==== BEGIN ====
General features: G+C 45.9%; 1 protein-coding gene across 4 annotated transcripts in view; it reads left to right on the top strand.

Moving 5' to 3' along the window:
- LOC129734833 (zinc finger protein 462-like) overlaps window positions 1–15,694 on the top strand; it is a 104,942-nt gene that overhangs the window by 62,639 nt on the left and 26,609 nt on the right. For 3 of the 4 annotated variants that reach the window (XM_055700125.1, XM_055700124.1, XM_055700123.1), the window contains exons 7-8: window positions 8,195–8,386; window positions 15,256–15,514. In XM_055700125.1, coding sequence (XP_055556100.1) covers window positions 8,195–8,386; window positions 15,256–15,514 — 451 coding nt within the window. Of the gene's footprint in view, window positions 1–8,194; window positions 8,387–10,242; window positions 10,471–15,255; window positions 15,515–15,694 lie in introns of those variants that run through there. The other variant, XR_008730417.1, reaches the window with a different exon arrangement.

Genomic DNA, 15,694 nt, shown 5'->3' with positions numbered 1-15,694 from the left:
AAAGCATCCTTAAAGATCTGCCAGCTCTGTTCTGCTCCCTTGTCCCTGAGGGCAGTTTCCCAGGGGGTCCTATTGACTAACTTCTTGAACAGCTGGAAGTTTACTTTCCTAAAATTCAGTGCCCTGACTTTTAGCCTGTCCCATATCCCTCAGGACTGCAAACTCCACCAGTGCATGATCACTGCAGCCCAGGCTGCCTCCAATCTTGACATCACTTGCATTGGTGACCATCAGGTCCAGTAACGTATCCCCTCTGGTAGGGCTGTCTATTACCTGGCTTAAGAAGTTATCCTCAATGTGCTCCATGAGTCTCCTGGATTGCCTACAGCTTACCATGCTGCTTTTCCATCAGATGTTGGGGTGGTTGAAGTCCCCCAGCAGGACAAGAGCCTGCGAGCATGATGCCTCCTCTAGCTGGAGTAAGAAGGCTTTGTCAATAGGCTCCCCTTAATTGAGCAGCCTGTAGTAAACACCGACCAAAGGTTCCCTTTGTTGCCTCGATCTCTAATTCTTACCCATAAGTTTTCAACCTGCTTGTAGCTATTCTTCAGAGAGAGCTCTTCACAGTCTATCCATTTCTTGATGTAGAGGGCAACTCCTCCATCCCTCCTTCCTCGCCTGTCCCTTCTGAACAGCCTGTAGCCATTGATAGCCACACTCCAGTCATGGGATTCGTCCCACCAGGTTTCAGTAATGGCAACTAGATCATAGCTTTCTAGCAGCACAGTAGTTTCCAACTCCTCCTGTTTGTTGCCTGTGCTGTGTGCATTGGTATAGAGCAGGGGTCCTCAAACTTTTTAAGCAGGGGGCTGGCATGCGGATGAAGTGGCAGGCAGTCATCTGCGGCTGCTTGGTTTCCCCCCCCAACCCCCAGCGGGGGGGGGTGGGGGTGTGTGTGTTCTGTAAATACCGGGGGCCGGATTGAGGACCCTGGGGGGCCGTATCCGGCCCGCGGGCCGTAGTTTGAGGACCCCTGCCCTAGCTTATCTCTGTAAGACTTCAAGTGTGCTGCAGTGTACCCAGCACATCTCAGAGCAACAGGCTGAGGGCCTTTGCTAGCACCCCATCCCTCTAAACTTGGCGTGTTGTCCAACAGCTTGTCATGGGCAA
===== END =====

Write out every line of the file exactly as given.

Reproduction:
General features: G+C 45.9%; 1 protein-coding gene across 4 annotated transcripts in view; it reads left to right on the top strand.

Moving 5' to 3' along the window:
- LOC129734833 (zinc finger protein 462-like) overlaps window positions 1–15,694 on the top strand; it is a 104,942-nt gene that overhangs the window by 62,639 nt on the left and 26,609 nt on the right. For 3 of the 4 annotated variants that reach the window (XM_055700125.1, XM_055700124.1, XM_055700123.1), the window contains exons 7-8: window positions 8,195–8,386; window positions 15,256–15,514. In XM_055700125.1, coding sequence (XP_055556100.1) covers window positions 8,195–8,386; window positions 15,256–15,514 — 451 coding nt within the window. Of the gene's footprint in view, window positions 1–8,194; window positions 8,387–10,242; window positions 10,471–15,255; window positions 15,515–15,694 lie in introns of those variants that run through there. The other variant, XR_008730417.1, reaches the window with a different exon arrangement.

Genomic DNA, 15,694 nt, shown 5'->3' with positions numbered 1-15,694 from the left:
AAAGCATCCTTAAAGATCTGCCAGCTCTGTTCTGCTCCCTTGTCCCTGAGGGCAGTTTCCCAGGGGGTCCTATTGACTAACTTCTTGAACAGCTGGAAGTTTACTTTCCTAAAATTCAGTGCCCTGACTTTTAGCCTGTCCCATATCCCTCAGGACTGCAAACTCCACCAGTGCATGATCACTGCAGCCCAGGCTGCCTCCAATCTTGACATCACTTGCATTGGTGACCATCAGGTCCAGTAACGTATCCCCTCTGGTAGGGCTGTCTATTACCTGGCTTAAGAAGTTATCCTCAATGTGCTCCATGAGTCTCCTGGATTGCCTACAGCTTACCATGCTGCTTTTCCATCAGATGTTGGGGTGGTTGAAGTCCCCCAGCAGGACAAGAGCCTGCGAGCATGATGCCTCCTCTAGCTGGAGTAAGAAGGCTTTGTCAATAGGCTCCCCTTAATTGAGCAGCCTGTAGTAAACACCGACCAAAGGTTCCCTTTGTTGCCTCGATCTCTAATTCTTACCCATAAGTTTTCAACCTGCTTGTAGCTATTCTTCAGAGAGAGCTCTTCACAGTCTATCCATTTCTTGATGTAGAGGGCAACTCCTCCATCCCTCCTTCCTCGCCTGTCCCTTCTGAACAGCCTGTAGCCATTGATAGCCACACTCCAGTCATGGGATTCGTCCCACCAGGTTTCAGTAATGGCAACTAGATCATAGCTTTCTAGCAGCACAGTAGTTTCCAACTCCTCCTGTTTGTTGCCTGTGCTGTGTGCATTGGTATAGAGCAGGGGTCCTCAAACTTTTTAAGCAGGGGGCTGGCATGCGGATGAAGTGGCAGGCAGTCATCTGCGGCTGCTTGGTTTCCCCCCCCAACCCCCAGCGGGGGGGGGTGGGGGTGTGTGTGTTCTGTAAATACCGGGGGCCGGATTGAGGACCCTGGGGGGCCGTATCCGGCCCGCGGGCCGTAGTTTGAGGACCCCTGCCCTAGCTTATCTCTGTAAGACTTCAAGTGTGCTGCAGTGTACCCAGCACATCTCAGAGCAACAGGCTGAGGGCCTTTGCTAGCACCCCATCCCTCTAAACTTGGCGTGTTGTCCAACAGCTTGTCATGGGCAA